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Son of Keesler member earns wings
First Lt. Josiah Gaffney, the son of Warren Gaffney III, 81st Communications Squadron, Keesler Air Force Base, Miss., earned his wings as an F-16 pilot from the Euro-NATO Joint Jet Pilot Training program at Sheppard AFB, Texas, Sept. 21, 2012.
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Son of Keesler member earns wings

Posted 10/4/2012   Updated 10/4/2012 Email story   Print story


by Susan Griggs
81st Training Wing Public Affairs

10/4/2012 - KEESLER AIR FORCE BASE, Miss.  -- The son of a member of the 81st Communications Squadron earned his wings as an F-16 pilot from the Euro-NATO Joint Jet Pilot Training program at Sheppard AFB, Texas, Sept. 21.
First Lt. Josiah Gaffney, son of Warren Gaffney III and his wife, Lisa, of Ocean Springs, honed his interest in flying as a member of Keesler's Civil Air Patrol squadron.

"Growing up, I had always been fascinated by airplanes and aviation in general, but joining CAP gave me my first exposure to using aircraft to accomplish a public service mission that could save lives, such as search and rescue and coastal patrol," said the lieutenant, a 2009 graduate of the Air Force Academy. "That experience of doing something I enjoy while working with a team of dedicated people to accomplish an important mission definitely encouraged me to continue pursuing a flying career in the Air Force."

At the academy, he earned a bachelor's degree in political science and ranked 14th academically and 32nd overall in a graduating class of 1,050 cadets. In his final semester, he was one of 11 cadets out of a student body of more than 4,400 to be named to the academy's Aces Club by earning a 4.0 grade point average.

"Every cadet at the academy takes a standard set of core courses covering a broad range of disciplines from physics and engineering to the liberal arts," Gaffney explained. "I think acquiring a working knowledge of such a wide variety of disciplines helped set me up for success in follow-on schooling and training."

Gaffney was one of four academy graduates selected that year to attend the University of Maryland School of Public Policy, where he earned a master's degree in 2011.

"My graduate studies in public policy generally focused on less technical subjects like politics and philosophy, yet required integration of technical disciplines like mathematics and statistics," he pointed out. "On the other hand, success in flight training requires a basic understanding of physics, aerodynamics and how engineered systems work together."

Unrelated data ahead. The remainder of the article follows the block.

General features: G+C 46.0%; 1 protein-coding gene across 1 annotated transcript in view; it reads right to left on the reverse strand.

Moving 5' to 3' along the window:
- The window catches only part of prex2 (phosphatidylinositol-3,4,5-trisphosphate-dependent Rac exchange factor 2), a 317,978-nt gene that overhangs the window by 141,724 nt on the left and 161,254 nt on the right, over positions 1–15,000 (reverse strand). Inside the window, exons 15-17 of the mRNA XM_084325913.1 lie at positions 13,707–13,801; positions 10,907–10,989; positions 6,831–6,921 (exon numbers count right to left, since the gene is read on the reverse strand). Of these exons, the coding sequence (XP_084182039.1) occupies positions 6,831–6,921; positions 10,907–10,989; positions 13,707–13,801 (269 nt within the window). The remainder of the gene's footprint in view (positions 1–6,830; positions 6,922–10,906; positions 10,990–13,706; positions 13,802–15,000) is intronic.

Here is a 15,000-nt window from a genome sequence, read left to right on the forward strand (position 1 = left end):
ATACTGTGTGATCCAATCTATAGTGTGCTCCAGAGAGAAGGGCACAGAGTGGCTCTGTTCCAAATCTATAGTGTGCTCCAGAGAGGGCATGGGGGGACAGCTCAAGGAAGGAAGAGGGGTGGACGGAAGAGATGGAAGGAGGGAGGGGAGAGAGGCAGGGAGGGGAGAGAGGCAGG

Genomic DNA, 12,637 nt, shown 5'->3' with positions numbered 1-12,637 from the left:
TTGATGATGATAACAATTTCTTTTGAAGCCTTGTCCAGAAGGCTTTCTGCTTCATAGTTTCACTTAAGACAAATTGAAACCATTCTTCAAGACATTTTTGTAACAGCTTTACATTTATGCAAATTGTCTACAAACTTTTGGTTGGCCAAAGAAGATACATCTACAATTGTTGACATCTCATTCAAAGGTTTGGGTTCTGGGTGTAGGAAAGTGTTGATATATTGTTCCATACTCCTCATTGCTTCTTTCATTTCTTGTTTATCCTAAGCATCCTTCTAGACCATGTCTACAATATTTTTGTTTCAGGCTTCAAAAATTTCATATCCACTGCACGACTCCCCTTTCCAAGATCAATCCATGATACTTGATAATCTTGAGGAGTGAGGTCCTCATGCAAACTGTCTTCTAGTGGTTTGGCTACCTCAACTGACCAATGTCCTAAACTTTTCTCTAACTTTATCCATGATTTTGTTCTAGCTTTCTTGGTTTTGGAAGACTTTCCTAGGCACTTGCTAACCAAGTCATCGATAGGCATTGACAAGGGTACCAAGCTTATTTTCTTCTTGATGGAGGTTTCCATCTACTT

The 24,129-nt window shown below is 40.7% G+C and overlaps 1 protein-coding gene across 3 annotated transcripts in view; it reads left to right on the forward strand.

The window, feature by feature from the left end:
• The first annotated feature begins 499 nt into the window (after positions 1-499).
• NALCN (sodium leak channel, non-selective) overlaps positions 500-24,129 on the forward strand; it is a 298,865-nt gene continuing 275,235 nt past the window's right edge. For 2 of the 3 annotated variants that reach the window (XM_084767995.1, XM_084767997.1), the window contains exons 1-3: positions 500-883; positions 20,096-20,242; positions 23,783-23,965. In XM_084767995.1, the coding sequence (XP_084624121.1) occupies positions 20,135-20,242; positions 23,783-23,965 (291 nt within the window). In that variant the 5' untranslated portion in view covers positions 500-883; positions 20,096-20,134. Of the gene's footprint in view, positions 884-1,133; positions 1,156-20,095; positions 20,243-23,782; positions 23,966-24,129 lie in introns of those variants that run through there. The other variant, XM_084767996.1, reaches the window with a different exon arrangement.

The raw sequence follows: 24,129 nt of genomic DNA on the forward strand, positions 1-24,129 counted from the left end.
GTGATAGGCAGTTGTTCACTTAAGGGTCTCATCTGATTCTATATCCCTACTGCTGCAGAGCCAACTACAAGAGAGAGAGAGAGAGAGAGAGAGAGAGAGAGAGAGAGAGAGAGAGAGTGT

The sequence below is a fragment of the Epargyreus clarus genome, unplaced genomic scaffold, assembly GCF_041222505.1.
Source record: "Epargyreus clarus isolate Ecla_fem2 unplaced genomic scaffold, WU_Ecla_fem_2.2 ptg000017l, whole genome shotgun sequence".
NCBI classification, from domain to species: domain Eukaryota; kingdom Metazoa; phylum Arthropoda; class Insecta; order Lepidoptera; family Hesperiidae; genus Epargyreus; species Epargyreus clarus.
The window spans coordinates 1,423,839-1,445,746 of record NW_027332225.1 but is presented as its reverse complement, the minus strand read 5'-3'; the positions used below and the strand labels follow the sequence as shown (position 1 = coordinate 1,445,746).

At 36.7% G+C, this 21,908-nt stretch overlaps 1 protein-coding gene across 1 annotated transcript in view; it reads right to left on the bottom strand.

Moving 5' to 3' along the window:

Gaffney said his degrees may not directly relate to being a pilot, but are important to his future as an Air Force officer.

"First, a major component of public policy study is government administration -- essentially how to make policies and management decisions within a government organization to achieve that institution's public mission," he said. "The Air Force obviously falls in the category of a government institution with a specific mission, and I expect that as my career goes forward, I will have increasing management responsibility and perhaps even a measure of influence on organizational policies at some level.

"Second, as a combat pilot, I could find myself directly involved in executing Air Force missions with significant geopolitical implications in today's complex political and security environment," Gaffney continued. "I think my knowledge of political science and international security could, at the very least, help me understand and appreciate my own role and the Air Force's role in the larger political and policy picture."

The lieutenant and his wife, Stephanie, whom he dated while the family was living in Belgium, married three days after graduation from the academy.

"Stephanie has definitely been my most important supporter through the years of school and training, especially during the past year of flight training, where she dealt with numerous 12-hour days, plus me bringing work home, with patience, love and understanding," he said. "My parents have also been an important source of support and encouragement ever since I began my Air Force journey more than seven years ago."

Military service is a hallmark of the Gaffney family. Warren Gaffney served in the Army for 15 years and Lisa Gaffney was in the Army for two years after growing up in a Navy family. For 22 years, Lisa Gaffney home-schooled her six children. In addition to Josiah, the other Gaffney children are Aaron, who serves in the Air National Guard in Presidio, Calif.; Dwight, who lives in Virginia Beach, Va.; Esther and Gideon, students at Mississippi Gulf Coast Community College; and Samuel, who's attending Army basic training for the infantry.

The lieutenant will be stationed with the Arizona Air National Guard for follow-on F-16 flight training.

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